[caption id="attachment_728" align="alignnone" width="600"] Henry VIII
When Henry Tudor seized the English crown on Bosworth Field in August 1485, few would have predicted a successful future for the peoples of Britain and Ireland. England had emerged from decades of dynastic conflict to be ruled by a king of tenuous claim to the throne. Scotland was stable but economically backward; Ireland was a warlord’s playground. Four hundred years later, Great Britain would rule the largest empire in history. How that unlikely scenario came about is the subject of David Scott’s challenging and erudite study. Scott revealed his powers of scholarly analysis in Politics and War in the Three Stuart Kingdoms, one of the most important books on the Civil Wars to be published in recent years. Leviathan displays his ability to address a wider audience. In the light of concerns about the British public’s ignorance of their past, its appearance is timely.
The ‘Leviathan’ in question is the fiscal-military state, born of Britain’s commitment to the Protestant cause. The split with Rome that accompanied Henry VIII’s divorce from Katherine of Aragon led to the first restructuring of the Tudor realm by Thomas Cromwell, whose favoured instrument of policy was parliamentary statute. Legal jurisdiction became the monopoly of crown officials rather than noblemen or bishops. Royal authority and revenues grew as a consequence, but so did parliament’s importance. Disagreements over whether law-making was the prerogative of the king-in-parliament or the monarch alone was to mark English politics for a century and a half.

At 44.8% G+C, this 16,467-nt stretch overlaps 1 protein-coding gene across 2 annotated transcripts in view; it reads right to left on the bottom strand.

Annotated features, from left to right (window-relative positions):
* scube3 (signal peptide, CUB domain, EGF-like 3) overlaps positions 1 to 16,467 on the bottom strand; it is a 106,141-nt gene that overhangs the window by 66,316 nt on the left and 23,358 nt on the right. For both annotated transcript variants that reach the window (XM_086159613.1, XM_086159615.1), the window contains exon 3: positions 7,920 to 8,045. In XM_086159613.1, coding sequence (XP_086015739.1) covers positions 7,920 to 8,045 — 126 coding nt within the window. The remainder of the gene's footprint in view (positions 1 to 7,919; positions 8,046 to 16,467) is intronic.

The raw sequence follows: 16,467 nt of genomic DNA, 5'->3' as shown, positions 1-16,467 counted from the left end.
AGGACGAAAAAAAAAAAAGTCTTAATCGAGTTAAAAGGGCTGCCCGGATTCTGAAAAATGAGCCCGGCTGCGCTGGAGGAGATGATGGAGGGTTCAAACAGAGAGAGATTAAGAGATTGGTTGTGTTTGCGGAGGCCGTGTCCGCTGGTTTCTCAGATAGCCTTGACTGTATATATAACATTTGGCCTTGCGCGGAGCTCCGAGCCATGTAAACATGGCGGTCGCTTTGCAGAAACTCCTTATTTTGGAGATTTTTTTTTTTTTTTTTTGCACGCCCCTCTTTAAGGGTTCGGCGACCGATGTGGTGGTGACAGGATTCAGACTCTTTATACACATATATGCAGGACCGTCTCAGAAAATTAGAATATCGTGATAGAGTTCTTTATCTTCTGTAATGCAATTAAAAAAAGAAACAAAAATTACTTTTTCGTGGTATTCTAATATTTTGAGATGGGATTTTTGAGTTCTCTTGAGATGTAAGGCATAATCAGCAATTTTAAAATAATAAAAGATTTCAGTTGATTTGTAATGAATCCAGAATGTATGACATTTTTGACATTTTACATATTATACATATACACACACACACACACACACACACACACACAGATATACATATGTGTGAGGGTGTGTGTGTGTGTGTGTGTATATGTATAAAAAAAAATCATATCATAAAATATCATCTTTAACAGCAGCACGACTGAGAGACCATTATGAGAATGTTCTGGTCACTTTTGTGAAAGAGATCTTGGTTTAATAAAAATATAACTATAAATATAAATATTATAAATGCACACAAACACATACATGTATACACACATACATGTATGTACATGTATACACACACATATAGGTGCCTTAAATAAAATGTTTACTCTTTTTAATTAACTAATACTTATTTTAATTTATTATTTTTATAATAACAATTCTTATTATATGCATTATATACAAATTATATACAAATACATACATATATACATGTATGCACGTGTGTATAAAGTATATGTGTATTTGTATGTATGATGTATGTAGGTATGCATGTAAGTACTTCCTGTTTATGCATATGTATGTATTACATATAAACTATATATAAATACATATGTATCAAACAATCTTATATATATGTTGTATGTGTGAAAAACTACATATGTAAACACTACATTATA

Only during the reign of Elizabeth I did Protestantism take root, as university graduates entered the ministry and Catholics were barred from local government and the Church. The crises and triumphs of her reign – especially the defeat of the Armada in 1588 – ‘sealed the bond between protestantism and